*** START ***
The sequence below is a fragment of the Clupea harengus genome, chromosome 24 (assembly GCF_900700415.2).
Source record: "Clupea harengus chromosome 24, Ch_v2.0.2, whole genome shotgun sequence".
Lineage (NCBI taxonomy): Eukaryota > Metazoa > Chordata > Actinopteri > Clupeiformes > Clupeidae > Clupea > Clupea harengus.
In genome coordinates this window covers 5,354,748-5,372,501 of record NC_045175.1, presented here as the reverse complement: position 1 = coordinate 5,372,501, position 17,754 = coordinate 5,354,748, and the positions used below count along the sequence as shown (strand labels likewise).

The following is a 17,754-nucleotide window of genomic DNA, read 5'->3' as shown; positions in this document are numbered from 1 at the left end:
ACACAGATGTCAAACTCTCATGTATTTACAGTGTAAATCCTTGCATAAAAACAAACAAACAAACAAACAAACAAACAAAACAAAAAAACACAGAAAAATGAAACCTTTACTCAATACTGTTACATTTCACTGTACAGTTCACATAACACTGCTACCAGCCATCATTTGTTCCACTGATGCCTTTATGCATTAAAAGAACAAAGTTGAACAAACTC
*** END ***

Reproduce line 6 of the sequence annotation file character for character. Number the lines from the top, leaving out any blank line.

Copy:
ACACAGATGTCAAACTCTCATGTATTTACAGTGTAAATCCTTGCATAAAAACAAACAAACAAACAAACAAACAAACAAAACAAAAAAACACAGAAAAATGAAACCTTTACTCAATACTGTTACATTTCACTGTACAGTTCACATAACACTGCTACCAGCCATCATTTGTTCCACTGATGCCTTTATGCATTAAAAGAACAAAGTTGAACAAACTC